Foster care: it’s not what you think

I didn’t set out to become a foster mom. It simply wasn’t on my radar for a very long time. It was only after our Chinese adoption agency closed mid-adoption and our biological son was born extremely premature that we considered Foster to adopt for our family. And we’ve never looked back. It was – and is- the right choice.

But Foster care is not what you think.

I’ve heard a lot of difficult comments and been asked a plethora of personal, uncomfortable questions, which tells me that most people don’t really understand what Foster care is all about. I’ve been stigmatized and judged. And so have my children and other children who were unlucky enough to find themselves in ‘the system.’ My children and others who are completely innocent of what their biological parents have or haven’t done. Children who deserve the same respect and love and fair chances that any other child receives. Children who deserve to have privacy about their situation because some day they will be an adult who has no option but to grapple with the choices that their birth parents made or didn’t make. Children whose health and hurts and abilities are not for public inspection, just like your own children. Children who are not bad because of where they come from. Children who are definitely not unwanted or unloved.

Foster care is NOT loving someone else’s child. Foster care is welcoming a child into your family and making them your own, for as little or as long as they are a part of your household. Foster care is not all runaways and shoplifting and lost kids and police reports and bad news from teachers. Foster care is offering a safe place to grow and learn through the day to day workings of a family who isn’t perfect. Foster care is being to willing to love no matter what the cost. It is being willing to accept the grief of a child who has lost their home, their belongings, their family, their parents, their everything they have ever known or loved. It is advocating for someone who can’t do it themselves, filling out a few papers, following a few rules, and giving a few reports. But that’s not all.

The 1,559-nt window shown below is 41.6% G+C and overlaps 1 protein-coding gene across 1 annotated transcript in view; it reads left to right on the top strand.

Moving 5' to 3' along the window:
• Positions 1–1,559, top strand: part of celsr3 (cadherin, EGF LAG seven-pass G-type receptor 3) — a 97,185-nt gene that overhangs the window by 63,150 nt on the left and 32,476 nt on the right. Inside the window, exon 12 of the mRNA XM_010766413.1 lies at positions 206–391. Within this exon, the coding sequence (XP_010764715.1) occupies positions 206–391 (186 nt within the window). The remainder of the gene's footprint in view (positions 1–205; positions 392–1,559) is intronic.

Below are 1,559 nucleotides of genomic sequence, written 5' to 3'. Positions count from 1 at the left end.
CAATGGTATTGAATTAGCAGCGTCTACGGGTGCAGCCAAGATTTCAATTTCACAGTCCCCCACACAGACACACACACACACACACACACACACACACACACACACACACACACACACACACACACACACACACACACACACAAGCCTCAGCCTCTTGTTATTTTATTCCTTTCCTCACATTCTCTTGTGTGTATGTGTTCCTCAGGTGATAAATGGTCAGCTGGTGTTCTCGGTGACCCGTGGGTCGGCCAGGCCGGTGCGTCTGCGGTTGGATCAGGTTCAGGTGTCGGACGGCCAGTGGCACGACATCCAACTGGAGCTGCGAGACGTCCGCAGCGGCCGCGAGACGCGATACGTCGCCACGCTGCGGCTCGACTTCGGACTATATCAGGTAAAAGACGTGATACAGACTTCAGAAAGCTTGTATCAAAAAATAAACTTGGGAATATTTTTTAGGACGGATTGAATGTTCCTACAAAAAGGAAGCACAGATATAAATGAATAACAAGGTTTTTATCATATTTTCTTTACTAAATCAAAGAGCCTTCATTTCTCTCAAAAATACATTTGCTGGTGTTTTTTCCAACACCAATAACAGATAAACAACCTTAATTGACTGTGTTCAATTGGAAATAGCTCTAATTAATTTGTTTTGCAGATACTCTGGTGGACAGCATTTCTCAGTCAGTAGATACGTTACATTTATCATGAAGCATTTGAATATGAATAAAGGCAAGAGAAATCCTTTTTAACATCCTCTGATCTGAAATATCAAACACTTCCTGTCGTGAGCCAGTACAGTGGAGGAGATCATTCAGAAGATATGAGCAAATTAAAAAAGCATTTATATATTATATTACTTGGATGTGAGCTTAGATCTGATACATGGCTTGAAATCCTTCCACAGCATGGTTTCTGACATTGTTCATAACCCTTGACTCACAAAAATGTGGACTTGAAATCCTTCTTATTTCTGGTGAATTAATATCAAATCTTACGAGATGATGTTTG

Foster care is joy and triumph over a tiny human learning how to love and trust and become everything they were meant to be. It is picking up the broken pieces and putting them back together again. It is offering grace and hope and kindness to birth parents who perhaps made bad choices and mistakes and who still love their child very very much. It is offering grace and hope and kindness to children who didn’t have everything they needed and don’t know any other way to act.

Foster care is being the hands and feet of Jesus in a very broken world. Foster care is showing the world just how much Jesus loves children, even the children that the world might see as less than, because God sees them as worth dying for.

Foster care is your responsibility and it is mine.

Foster care is changing the world. One child at a time.


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